SA Jewish Museum hosts Herman Wald exhibition

‘Monument to the Six Million’ at Westpark
cemetery in Johannesburg.

Many South Africans will be familiar with the work of the Jewish, Hungarian-born sculptor Herman Wald (1906 — 1970), even if they might not have ever heard of him.

His iconic Impala Fountain, a memorial to Ernest Oppenheimer, is a popular monument of the Johannesburg CBD; his impressive Diamond Digger fountain in Kimberley is yet another. For Jewish Johannesburgers, Wald’s sculptural endeavours have long been a presence in their lives, with his huge beaten copper wings framing the Ark of the Berea Shul and his Holocaust memorial in the Westpark cemetery. While Wald’s reputation seems to rest on these public commissions, his many other smaller works in sculpture have been apparently forgotten, or at least neglected by the mainstream historians of South African art.

The neglect of Wald’s work might have had much to do with the fact that he worked in a bewildering range of forms, styles and media, and that he was deemed an inconsistent ‘commercial’ sculptor and not a ‘professional’ one according to the criteria of having one’s work acquired by public art galleries or attaining a teaching post in a tertiary fine arts institution. Wald’s work is not found in any South African public art collection, and he never taught formally. Yet he managed to establish a full-time career for himself as a sculptor, and played an important role as a mentor to other aspirant sculptors.

Steeped in Jewish tradition
Wald’s work is diverse both stylistically and thematically, revealing his knowledge of, and exposure to a variety of modern movements and styles which he absorbed as a student in Budapest, Vienna, Berlin, Paris and London. His difficulty, perhaps, was adapting these influences and making compromises to suit the demands of the South African audiences and patrons upon whom he depended for his livelihood. The son of a rabbi, and steeped in Jewish tradition, Wald sought patronage from the Johannesburg Jewish community and produced many works on Biblical and spiritual themes. Of interest is the challenge he took up as a sculptor in relation to the prohibition of the Second Commandment, and the reception of his work by Jewish audiences. While Wald’s major public works have survived, much of his other work was either left in his studio, sold, lost or even destroyed over the years. However, largely thanks to the efforts of his late wife Vera, who documented his work and career assiduously, there is a good record of what he achieved. The retrieval of Wald’s legacy has become a family mission, largely driven by his sons Louis and Michael. Louis created a highly-detailed online database of his father’s work and has also been instrumental in working with Wits University in setting up two impressive casts of bronzes by Wald on their campus.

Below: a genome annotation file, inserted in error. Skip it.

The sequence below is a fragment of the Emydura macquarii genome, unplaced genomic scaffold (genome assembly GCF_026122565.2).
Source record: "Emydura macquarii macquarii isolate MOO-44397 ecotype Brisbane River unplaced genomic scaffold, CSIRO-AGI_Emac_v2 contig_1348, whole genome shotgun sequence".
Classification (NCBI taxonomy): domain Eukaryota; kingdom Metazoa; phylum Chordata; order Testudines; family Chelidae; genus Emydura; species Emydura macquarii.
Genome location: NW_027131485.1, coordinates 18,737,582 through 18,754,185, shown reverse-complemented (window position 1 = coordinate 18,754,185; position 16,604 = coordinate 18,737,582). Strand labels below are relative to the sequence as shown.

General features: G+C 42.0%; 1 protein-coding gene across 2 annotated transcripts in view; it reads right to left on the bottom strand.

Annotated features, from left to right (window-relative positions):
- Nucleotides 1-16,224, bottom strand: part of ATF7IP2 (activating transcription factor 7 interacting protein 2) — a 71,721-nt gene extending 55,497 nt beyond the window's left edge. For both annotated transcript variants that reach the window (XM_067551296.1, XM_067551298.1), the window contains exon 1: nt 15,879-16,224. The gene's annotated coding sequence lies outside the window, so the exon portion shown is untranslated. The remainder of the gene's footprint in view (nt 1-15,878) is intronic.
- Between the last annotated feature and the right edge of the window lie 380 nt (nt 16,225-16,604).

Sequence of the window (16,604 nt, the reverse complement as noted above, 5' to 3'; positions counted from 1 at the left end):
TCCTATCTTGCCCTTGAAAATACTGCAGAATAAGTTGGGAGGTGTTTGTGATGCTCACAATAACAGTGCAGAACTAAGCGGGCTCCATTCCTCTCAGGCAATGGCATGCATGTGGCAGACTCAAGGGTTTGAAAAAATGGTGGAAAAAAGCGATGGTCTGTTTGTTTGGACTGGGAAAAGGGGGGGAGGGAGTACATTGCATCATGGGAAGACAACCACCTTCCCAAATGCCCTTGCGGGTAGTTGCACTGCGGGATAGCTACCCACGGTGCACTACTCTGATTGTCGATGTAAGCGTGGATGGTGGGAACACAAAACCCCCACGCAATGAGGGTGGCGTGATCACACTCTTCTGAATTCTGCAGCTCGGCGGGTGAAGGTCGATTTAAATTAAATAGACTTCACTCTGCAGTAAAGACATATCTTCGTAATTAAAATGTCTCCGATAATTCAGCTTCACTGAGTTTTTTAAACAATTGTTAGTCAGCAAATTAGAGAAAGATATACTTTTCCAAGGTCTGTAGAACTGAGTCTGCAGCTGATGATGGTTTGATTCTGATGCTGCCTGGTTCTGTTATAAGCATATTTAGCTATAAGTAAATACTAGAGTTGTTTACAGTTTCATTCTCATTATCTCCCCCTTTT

The powerful centrepiece which will greet visitors to the exhibition on Wald at the SA Jewish Museum will be his Wings of the Shechinah, which will be shown in the appropriate setting of the Gardens Shul. The exhibition itself will be entitled Wings of the Shechinah: The Art of Herman Wald. Made of beaten metal, the Wings are a modern equivalent to the inspirational work of the ancient Jewish sculptors who made furnishings for the Ark of the Covenant and the Temple of Solomon. Embracing the Ark in which the Law is carried, as Wald himself said; “the aim is to give the impression that the message they carry is floating across the whole world”.

On show will be over 50 sculptures — three on a monumental scale, over 60 sketches, writings and an array of audiovisual displays.